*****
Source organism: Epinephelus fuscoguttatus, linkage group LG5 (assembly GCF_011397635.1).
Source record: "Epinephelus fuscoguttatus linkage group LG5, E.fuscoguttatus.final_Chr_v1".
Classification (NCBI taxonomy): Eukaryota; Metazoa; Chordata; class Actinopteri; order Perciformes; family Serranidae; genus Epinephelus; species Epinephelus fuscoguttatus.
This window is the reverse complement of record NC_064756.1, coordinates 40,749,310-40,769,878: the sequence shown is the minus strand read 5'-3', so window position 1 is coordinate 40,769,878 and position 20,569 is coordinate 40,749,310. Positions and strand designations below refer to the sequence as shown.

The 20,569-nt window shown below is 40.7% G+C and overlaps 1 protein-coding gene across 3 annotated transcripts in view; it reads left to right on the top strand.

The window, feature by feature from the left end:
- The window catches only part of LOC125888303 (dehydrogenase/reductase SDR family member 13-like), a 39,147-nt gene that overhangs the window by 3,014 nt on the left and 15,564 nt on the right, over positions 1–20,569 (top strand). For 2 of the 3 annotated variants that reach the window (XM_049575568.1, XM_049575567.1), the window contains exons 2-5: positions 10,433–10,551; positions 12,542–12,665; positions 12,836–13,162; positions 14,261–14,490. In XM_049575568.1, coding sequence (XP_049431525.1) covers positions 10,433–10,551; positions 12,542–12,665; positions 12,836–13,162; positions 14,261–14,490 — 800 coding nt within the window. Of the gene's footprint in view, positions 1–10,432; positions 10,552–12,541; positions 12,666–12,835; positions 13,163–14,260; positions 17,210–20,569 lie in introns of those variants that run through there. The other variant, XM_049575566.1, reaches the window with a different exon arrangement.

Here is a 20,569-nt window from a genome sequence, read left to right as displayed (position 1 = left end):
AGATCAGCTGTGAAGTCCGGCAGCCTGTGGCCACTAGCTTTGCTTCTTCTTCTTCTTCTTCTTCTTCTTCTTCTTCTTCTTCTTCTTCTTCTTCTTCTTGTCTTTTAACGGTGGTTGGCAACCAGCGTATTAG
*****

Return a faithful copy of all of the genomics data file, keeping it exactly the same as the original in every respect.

Source organism: Epinephelus fuscoguttatus, linkage group LG5 (assembly GCF_011397635.1).
Source record: "Epinephelus fuscoguttatus linkage group LG5, E.fuscoguttatus.final_Chr_v1".
Classification (NCBI taxonomy): Eukaryota; Metazoa; Chordata; class Actinopteri; order Perciformes; family Serranidae; genus Epinephelus; species Epinephelus fuscoguttatus.
This window is the reverse complement of record NC_064756.1, coordinates 40,749,310-40,769,878: the sequence shown is the minus strand read 5'-3', so window position 1 is coordinate 40,769,878 and position 20,569 is coordinate 40,749,310. Positions and strand designations below refer to the sequence as shown.

The 20,569-nt window shown below is 40.7% G+C and overlaps 1 protein-coding gene across 3 annotated transcripts in view; it reads left to right on the top strand.

The window, feature by feature from the left end:
- The window catches only part of LOC125888303 (dehydrogenase/reductase SDR family member 13-like), a 39,147-nt gene that overhangs the window by 3,014 nt on the left and 15,564 nt on the right, over positions 1–20,569 (top strand). For 2 of the 3 annotated variants that reach the window (XM_049575568.1, XM_049575567.1), the window contains exons 2-5: positions 10,433–10,551; positions 12,542–12,665; positions 12,836–13,162; positions 14,261–14,490. In XM_049575568.1, coding sequence (XP_049431525.1) covers positions 10,433–10,551; positions 12,542–12,665; positions 12,836–13,162; positions 14,261–14,490 — 800 coding nt within the window. Of the gene's footprint in view, positions 1–10,432; positions 10,552–12,541; positions 12,666–12,835; positions 13,163–14,260; positions 17,210–20,569 lie in introns of those variants that run through there. The other variant, XM_049575566.1, reaches the window with a different exon arrangement.

Here is a 20,569-nt window from a genome sequence, read left to right as displayed (position 1 = left end):
AGATCAGCTGTGAAGTCCGGCAGCCTGTGGCCACTAGCTTTGCTTCTTCTTCTTCTTCTTCTTCTTCTTCTTCTTCTTCTTCTTCTTCTTCTTCTTCTTGTCTTTTAACGGTGGTTGGCAACCAGCGTATTAG